Dragon: Wind

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I started covering the couched lines with blue twisted silk. Between the double strands, the twisting, and the underlayer, the lines pop off the fabric. I also started a new Dick Francis novel: Driving Force. Our hero has a fleet of horse vans and the first mysterious dead body just appeared.

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Next week: more flames!

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Dragon Scales: Part 4

 

Another dragon segment done! I took two photos to show how the light changes with different angles. These scales were stitched to the audiobook Banker, by Dick Francis. Anyone else a fan of Dick Francis? It sure makes stitching exciting. Who knew finance and moneylending could be that dramatic? Proof is also great fun – its main detective is a wine merchant. I sure needed some real entertainment to get through this many scales and spikes.

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Sure is shiny! By the way, the couched white lines for the wind are all going to be stitched over in twisted blue silk to match the crystal ball. The line underneath helps keep the curve smooth and raise up the line to be more dramatic. Like a Dick Francis novel. Except without the horses. Anyway, here is an overall view so you can see what remains to be stitched. I’m really getting there!

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Dragon: Front segment complete

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There it is! The whole front section of the dragon is done! Well, except for the pupils of the eyes. I’d better get on that before I forget entirely. I took another closeup of the head because the whiskers are fabulous.

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As you can see, I’ve been working on couching outlines for the scales and the wind. I’ll be stitching over the outlines, but the underlayer will give the stitching more definition and some dimension around the edges. I also will be stitching some foam over the silver waves at the bottom. So the next step: cover everything I just finished working on :-P

Multiple layers of stitching is one of the characteristics of Japanese embroidery. Sometimes they even stitch patterns on top of patterns. It does slow the entire project down, though.

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Dragon belly and swords

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Progress report: I picked out gold silks for the belly instead of suggested candy-can striping. I think it’s a good compromise between not out-sparkling the horns while still standing out against the scales.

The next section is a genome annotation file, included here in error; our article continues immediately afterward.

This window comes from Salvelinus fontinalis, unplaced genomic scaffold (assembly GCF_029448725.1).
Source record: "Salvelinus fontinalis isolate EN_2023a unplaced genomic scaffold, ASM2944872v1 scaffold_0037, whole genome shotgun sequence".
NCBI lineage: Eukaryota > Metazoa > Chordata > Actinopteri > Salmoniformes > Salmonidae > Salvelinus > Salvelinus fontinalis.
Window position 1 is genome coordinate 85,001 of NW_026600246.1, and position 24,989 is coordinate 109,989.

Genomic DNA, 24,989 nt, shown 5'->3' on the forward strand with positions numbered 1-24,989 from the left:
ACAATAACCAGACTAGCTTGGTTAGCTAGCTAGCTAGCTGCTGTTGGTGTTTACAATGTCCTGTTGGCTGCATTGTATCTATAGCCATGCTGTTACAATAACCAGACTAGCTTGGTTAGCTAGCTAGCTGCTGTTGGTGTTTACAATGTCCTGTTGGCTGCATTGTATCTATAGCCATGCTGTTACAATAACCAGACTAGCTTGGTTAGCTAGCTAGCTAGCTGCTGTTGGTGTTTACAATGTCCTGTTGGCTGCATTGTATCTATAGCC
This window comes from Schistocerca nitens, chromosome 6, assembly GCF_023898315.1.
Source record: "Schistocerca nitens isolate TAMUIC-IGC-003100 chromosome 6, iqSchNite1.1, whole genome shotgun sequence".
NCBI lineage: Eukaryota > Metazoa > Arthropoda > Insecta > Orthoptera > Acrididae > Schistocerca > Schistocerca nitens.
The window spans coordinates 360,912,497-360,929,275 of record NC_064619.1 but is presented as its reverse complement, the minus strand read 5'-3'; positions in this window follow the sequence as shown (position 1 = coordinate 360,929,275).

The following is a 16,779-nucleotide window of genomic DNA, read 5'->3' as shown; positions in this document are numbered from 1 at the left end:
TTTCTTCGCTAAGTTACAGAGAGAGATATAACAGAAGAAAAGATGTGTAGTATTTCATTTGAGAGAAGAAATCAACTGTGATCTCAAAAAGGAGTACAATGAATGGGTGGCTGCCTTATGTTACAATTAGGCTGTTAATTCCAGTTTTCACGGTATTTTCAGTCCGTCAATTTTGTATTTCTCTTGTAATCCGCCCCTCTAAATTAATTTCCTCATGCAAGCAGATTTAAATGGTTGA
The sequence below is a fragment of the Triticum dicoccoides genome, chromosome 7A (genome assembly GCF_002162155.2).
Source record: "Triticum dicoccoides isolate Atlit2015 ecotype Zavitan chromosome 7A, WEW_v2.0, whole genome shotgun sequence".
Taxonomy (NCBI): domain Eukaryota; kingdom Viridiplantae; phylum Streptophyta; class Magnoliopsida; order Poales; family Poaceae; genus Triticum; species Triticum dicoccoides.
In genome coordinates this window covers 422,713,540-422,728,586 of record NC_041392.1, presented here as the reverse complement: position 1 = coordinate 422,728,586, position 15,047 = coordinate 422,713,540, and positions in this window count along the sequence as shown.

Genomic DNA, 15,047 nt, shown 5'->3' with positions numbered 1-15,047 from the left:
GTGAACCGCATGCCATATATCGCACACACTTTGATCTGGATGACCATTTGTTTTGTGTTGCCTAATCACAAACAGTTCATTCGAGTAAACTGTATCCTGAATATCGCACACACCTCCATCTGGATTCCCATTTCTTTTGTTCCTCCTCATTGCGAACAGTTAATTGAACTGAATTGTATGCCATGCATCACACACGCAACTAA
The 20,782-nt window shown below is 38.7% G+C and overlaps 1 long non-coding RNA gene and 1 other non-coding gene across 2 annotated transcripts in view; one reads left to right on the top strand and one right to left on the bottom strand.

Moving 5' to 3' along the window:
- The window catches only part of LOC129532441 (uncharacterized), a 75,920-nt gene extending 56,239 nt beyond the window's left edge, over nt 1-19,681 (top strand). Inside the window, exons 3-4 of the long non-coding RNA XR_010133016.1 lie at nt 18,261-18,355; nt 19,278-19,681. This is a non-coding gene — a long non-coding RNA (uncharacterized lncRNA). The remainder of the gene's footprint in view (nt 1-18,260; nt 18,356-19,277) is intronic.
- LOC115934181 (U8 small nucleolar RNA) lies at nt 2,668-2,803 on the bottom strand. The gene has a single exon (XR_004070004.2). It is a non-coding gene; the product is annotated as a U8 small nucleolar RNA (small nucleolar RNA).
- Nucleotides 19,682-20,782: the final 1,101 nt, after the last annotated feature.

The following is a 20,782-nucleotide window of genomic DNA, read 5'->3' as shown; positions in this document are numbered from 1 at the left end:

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I worked up another patch of waves. I still need to overstitch with silver to make more foam.

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And I finished the face! Next week: A view of the whole work so far.

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On a totally different note, I recently did some watercolors based on images in medieval fencing instruction manuals. If anyone is looking for embroidery design ideas, there is a wonderful site called Wiktenauer (link to their list of books) dedicated to scanning, translating, and making these images available. So if you’d like a change from birds and flowers, there is a ton of interesting art to work with. After all, both embroidery and swords involve stabbing things.

For instance, this painting is based on images in the Wallerstein Codex:

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And this one is from one of the books by Joachim Meyers:

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Summer Seashells II

Today is part 2 of guest posting from my mom, Laura, about her new original work Summer Seashells!!!

Finito, finished and done.

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This project occupied the major portion of time for a couple of years.  I did a majority of the design process as I worked. Some artists plan out everything before starting. They choose threads, decide  stitches, plan out which colors go where. I did not do this. I had an idea  of a beach with shells and crabs. I also had lotsa beads and beach earrings. I drew the outline of shells and some random lines onto my linen and started stitching.